Temperatures in Mitchell reached near-record highs Tuesday, a trend to be continued by forecasted above-average temperatures in the area through the beginning of December.
Tuesday’s temperature topped out in the upper-60s at the Mitchell Municipal Airport, falling just a few degrees short of a 72 degree record set in 1974.
As of 4 p.m. Tuesday, Winner sat just 2 degrees below its record high for Nov. 23 at 71 degrees, while White Lake tied their record at 66. Valentine, Nebraska, had broken their record high, reaching 77 degrees, while Sioux Falls smashed its 60-degree record, warming to 68.
Wednesday will see a drop in temperatures across the area, leading to Thursday’s highs between 26 and 38 degrees. Friday and Saturday return to a sense of warmth, as highs are forecasted to top out in the mid-50s.
Though Tuesday’s temperatures may be a welcome extension of warmer fall-like temperatures through Thanksgiving, data from the Climate Prediction Center indicates that all of South Dakota will likely experience above-average temperatures for at least the next 14 days.
The high temperatures, in combination low humidity, stiff winds and moderate to severe drought in the Mitchell area also prompted the National Weather Service on Tuesday to issue a Red Flag Warning spanning from southeastern South Dakota to central Wyoming and even as far south as Texas.
“Critical fire danger conditions are expected for locations ... in the Red Flag Warning. Elevated fire danger is possible for all other areas,” the National Weather Service said in a tweet. “If you are out and about (Tuesday), please do not burn and properly dispose of cigarettes!”
After the Climate Prediction Center’s two-week model expires, likelihoods of above- or below-average temperatures are forecasted to balance out, with equal chances for both to occur over the state.
Despite warmer temperatures to start off December, South Dakotans can expect near normal precipitation across the winter months, indicating residents aren’t safe from dreaded winter snowstorms.
Experts with the National Oceanic and Atmospheric Administration updated a La Niña advisory on Nov. 11, calling for a 90% chance of a La Niña winter in the United States.
La Niña is a phenomenon caused by lower water temperatures in the Pacific Ocean, which affects weather patterns across the United States.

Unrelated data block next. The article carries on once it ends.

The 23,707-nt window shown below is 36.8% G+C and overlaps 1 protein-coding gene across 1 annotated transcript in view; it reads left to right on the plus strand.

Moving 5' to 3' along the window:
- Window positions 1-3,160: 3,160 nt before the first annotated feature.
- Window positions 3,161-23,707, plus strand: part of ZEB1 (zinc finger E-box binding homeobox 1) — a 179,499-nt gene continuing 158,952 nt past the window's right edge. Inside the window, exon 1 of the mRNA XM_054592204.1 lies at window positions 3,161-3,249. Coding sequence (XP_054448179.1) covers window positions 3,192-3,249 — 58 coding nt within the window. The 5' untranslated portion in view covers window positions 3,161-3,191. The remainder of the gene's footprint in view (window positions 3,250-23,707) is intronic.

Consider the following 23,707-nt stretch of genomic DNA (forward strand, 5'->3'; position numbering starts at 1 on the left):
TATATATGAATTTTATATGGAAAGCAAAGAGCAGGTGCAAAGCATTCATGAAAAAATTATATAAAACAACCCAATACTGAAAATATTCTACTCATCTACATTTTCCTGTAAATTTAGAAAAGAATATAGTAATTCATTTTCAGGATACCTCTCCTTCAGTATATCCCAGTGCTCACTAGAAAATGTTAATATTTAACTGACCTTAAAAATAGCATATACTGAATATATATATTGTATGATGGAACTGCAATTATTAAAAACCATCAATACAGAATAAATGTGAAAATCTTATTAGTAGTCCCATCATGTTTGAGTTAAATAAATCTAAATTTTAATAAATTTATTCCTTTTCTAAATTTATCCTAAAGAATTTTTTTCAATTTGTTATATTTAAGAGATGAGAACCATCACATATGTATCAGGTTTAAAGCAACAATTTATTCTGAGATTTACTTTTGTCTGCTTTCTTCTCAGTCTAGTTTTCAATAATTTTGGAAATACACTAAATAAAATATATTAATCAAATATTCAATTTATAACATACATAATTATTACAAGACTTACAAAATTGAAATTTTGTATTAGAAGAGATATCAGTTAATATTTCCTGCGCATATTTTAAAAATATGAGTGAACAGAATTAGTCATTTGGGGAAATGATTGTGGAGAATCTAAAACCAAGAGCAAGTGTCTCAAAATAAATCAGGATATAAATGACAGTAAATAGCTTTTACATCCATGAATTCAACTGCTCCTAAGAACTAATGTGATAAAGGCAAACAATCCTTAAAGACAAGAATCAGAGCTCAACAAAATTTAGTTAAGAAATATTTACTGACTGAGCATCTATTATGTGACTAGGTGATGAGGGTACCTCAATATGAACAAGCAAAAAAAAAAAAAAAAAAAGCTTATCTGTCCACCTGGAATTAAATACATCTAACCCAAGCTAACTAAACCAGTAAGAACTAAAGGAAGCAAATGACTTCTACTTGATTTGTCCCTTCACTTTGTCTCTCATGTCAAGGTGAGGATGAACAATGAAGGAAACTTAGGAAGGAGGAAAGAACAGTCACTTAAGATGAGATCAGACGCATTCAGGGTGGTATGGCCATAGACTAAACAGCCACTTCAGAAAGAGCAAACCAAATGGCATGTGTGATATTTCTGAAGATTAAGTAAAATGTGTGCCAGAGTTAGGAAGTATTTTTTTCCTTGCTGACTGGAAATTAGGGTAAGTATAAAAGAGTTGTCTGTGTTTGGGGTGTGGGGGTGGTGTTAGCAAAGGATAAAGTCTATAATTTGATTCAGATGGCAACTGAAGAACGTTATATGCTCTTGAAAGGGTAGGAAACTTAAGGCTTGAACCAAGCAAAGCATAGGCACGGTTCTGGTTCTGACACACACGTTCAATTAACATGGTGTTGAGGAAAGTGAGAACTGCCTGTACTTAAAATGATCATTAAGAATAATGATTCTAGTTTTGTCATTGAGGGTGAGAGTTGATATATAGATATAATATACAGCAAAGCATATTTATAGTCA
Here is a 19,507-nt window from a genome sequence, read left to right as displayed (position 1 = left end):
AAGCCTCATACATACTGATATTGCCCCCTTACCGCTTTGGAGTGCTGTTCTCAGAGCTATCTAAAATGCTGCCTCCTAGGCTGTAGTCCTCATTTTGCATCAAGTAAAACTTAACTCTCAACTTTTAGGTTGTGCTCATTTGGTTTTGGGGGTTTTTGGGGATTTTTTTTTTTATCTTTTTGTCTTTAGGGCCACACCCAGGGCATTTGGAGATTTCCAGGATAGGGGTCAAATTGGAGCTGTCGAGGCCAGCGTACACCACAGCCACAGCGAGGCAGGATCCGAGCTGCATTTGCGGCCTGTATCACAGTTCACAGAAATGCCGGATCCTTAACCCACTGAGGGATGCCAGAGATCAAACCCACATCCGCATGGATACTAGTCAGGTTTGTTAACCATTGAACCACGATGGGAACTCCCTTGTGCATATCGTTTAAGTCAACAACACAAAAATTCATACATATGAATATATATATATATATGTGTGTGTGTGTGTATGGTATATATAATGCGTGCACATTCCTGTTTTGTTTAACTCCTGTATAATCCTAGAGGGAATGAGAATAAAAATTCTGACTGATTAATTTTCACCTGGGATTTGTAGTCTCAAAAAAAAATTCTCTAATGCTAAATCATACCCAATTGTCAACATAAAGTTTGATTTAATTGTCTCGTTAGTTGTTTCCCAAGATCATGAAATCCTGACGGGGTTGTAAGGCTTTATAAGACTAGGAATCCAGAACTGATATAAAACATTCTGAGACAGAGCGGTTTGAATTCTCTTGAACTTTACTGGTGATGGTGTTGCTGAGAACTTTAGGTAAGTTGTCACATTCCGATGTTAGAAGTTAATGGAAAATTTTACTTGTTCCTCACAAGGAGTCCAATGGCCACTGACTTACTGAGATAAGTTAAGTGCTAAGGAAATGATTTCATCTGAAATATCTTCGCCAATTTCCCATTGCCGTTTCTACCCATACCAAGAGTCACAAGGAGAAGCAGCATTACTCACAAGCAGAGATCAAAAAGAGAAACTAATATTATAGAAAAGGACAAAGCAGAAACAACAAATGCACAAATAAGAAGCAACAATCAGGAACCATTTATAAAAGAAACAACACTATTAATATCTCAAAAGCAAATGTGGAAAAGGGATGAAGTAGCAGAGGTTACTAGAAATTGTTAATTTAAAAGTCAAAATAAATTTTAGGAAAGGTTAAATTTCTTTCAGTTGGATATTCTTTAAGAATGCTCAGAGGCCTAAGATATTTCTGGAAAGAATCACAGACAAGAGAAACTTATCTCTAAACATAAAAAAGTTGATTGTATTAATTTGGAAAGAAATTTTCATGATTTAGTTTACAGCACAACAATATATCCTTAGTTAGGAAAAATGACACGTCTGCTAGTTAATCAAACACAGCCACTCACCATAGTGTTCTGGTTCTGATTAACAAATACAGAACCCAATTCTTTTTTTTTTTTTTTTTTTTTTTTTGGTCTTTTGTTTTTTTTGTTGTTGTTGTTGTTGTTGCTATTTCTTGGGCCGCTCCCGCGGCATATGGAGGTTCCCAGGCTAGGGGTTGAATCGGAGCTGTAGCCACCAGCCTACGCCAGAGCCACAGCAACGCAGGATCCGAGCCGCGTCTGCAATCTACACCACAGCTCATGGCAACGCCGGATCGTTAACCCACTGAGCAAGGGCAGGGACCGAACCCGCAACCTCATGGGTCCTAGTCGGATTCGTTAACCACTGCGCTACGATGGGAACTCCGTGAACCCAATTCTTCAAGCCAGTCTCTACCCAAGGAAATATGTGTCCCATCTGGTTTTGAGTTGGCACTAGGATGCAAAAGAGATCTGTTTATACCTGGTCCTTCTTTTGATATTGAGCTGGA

A La Niña winter this year is likely to lead to below-average temperatures — especially in the full swing of the season — and near normal or slightly above-average snowfall amounts, but South Dakota State Climatologist Laura Edwards takes this with caution.
"There is a fair amount of uncertainty among climate model forecasts for the coming winter, which could mean periods of both cold and warm and also snowy and dry conditions fluctuating throughout the season,” Edwards said.
As with all weather patterns in South Dakota, forecasts may not always stick to historical trends.
In April of 2019, South Dakota was experiencing the close of an El Niño winter — which historically is warmer and drier than typical — when Winter Storm Wesley crippled the Midwest, dumping up to 17 inches of snow in Mount Vernon and over 30 inches in Wallace.
As the South Dakotans gear up for their annual Thanksgiving gatherings, the South Dakota Highway Patrol is urging caution not from slippery roads, but from increased traffic numbers across the state.
“Thanksgiving is a major travel holiday and that increases the chances of motor vehicle crashes,” said Col. Rick Miller, superintendent of the South Dakota Highway Patrol. “When driving, remember to stay focused — slow down, pay attention, drive sober and wear a seat belt.”
Over Thanksgiving weekend in 2020, South Dakota reported 198 crashes resulting in 27 injuries and no fatalities.
The National Weather Service in Sioux Falls hosts Winter Weather Awareness courses to prepare South Dakotans for what this winter may hold and share tips to prepare homes and vehicles. The next course will run Dec. 7.